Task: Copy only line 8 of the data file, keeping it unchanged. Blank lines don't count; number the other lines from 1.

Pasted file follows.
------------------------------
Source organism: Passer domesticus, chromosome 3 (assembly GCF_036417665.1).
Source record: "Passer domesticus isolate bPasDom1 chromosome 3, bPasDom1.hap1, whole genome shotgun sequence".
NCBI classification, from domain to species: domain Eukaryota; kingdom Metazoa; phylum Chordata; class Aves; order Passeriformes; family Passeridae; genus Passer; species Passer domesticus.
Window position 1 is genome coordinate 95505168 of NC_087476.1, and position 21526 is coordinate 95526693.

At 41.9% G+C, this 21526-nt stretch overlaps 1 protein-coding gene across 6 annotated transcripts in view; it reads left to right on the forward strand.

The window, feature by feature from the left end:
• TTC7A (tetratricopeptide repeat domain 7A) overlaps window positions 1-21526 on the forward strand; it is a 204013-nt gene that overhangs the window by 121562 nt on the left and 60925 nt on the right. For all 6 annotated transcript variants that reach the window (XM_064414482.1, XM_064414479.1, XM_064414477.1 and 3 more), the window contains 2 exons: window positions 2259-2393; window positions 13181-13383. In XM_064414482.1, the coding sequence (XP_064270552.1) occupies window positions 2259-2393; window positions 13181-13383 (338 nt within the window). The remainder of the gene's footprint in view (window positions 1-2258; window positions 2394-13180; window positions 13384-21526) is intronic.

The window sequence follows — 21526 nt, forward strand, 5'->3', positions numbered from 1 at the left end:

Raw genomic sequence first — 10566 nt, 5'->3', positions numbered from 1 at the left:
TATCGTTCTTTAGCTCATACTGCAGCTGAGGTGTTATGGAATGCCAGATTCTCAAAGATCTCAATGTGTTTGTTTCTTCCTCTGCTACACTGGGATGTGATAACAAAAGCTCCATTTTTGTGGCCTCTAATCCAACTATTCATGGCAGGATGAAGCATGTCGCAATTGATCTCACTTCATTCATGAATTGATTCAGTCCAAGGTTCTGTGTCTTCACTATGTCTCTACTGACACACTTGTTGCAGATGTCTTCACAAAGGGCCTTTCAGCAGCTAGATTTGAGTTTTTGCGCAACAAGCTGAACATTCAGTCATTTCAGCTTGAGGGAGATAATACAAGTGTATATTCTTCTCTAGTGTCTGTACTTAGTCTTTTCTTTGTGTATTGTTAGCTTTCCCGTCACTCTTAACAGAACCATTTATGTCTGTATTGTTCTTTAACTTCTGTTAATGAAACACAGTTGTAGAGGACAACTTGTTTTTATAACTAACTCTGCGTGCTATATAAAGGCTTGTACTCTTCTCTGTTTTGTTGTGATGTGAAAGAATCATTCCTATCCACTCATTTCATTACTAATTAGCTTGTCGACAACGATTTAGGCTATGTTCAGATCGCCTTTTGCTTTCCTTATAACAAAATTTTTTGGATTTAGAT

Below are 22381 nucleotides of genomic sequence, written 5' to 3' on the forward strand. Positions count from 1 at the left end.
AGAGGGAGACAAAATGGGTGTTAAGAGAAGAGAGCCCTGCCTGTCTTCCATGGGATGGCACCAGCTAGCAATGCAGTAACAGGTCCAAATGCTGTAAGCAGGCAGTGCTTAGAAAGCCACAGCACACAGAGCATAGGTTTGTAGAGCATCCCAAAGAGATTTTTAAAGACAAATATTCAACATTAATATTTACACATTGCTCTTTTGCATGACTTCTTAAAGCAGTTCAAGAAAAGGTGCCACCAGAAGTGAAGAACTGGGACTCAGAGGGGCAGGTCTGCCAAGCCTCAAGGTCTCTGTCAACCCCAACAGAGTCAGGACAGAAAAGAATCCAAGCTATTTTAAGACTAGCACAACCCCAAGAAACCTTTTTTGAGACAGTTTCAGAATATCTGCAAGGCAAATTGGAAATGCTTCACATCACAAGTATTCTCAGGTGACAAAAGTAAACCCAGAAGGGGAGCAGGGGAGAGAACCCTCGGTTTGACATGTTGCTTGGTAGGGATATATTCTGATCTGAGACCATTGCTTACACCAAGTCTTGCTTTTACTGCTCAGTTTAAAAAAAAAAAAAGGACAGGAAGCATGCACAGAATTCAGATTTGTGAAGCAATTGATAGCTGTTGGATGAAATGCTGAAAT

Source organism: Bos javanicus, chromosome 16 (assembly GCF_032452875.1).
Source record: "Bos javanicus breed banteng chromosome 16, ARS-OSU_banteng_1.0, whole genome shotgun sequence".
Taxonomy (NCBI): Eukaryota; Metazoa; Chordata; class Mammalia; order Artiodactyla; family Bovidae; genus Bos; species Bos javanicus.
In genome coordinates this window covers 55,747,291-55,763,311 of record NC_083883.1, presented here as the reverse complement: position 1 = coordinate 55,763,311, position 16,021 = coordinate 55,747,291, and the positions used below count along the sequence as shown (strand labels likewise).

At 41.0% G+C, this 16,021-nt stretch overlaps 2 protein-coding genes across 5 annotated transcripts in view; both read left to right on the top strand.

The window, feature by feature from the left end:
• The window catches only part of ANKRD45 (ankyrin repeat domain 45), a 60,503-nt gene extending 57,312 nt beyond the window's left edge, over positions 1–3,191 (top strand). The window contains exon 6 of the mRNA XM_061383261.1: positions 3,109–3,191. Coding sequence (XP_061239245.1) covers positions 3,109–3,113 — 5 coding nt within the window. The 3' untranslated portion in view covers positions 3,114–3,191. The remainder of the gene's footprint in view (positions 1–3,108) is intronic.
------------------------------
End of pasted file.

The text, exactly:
The window sequence follows — 21526 nt, forward strand, 5'->3', positions numbered from 1 at the left end: